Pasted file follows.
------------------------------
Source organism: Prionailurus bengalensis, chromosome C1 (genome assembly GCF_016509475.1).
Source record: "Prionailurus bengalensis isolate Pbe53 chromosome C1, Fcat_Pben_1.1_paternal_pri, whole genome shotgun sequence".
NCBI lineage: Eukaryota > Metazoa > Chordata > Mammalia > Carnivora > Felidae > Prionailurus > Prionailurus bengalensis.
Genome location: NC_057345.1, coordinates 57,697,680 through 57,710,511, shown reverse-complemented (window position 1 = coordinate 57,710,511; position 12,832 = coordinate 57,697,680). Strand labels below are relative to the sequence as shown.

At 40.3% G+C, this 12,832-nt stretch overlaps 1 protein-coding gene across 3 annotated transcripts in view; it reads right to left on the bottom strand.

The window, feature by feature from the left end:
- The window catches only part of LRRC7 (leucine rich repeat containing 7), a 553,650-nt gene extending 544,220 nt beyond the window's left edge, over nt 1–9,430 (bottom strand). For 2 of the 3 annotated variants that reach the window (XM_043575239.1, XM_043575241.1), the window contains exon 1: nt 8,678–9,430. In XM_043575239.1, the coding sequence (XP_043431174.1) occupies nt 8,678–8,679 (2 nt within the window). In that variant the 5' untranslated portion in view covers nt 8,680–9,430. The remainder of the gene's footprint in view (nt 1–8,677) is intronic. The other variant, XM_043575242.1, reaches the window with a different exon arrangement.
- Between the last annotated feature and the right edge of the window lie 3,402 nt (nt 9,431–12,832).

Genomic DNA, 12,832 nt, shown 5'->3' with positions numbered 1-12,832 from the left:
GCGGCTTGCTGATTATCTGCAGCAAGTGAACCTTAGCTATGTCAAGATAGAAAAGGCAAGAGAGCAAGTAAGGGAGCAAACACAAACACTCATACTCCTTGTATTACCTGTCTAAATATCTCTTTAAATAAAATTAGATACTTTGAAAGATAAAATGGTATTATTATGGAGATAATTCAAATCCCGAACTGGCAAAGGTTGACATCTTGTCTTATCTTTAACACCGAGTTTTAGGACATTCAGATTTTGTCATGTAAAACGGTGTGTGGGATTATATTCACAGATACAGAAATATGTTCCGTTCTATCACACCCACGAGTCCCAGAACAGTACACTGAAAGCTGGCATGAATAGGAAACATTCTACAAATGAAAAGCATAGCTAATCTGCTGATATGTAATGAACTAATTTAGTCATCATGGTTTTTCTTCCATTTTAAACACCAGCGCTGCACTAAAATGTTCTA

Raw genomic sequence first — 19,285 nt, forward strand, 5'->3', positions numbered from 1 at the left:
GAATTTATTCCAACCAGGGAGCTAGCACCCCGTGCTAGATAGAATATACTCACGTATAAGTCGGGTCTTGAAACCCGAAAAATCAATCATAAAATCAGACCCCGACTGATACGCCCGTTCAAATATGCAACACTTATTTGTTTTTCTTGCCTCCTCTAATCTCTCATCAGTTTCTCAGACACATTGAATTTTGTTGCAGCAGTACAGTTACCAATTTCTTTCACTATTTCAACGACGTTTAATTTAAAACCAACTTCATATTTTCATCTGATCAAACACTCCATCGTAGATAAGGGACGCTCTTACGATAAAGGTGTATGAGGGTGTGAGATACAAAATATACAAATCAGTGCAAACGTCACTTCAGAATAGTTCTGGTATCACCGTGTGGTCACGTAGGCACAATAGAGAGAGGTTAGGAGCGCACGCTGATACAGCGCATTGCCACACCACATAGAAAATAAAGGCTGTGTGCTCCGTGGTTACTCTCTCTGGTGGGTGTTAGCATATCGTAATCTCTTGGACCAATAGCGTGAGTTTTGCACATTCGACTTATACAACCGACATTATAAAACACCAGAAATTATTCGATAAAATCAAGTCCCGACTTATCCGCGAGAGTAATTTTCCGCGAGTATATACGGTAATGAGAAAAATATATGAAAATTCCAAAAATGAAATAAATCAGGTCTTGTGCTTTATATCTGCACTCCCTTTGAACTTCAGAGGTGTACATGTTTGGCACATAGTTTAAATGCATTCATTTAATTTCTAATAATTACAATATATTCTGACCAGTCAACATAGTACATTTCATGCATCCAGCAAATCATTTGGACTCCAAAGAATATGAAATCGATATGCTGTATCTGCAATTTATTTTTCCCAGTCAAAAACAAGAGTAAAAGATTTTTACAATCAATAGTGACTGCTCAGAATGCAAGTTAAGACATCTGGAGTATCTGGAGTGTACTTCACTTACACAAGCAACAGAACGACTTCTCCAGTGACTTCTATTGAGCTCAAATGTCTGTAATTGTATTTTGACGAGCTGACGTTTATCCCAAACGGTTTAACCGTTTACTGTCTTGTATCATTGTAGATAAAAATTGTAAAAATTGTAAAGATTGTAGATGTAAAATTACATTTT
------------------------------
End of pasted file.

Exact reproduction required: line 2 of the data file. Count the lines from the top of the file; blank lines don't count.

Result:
Source record: "Prionailurus bengalensis isolate Pbe53 chromosome C1, Fcat_Pben_1.1_paternal_pri, whole genome shotgun sequence".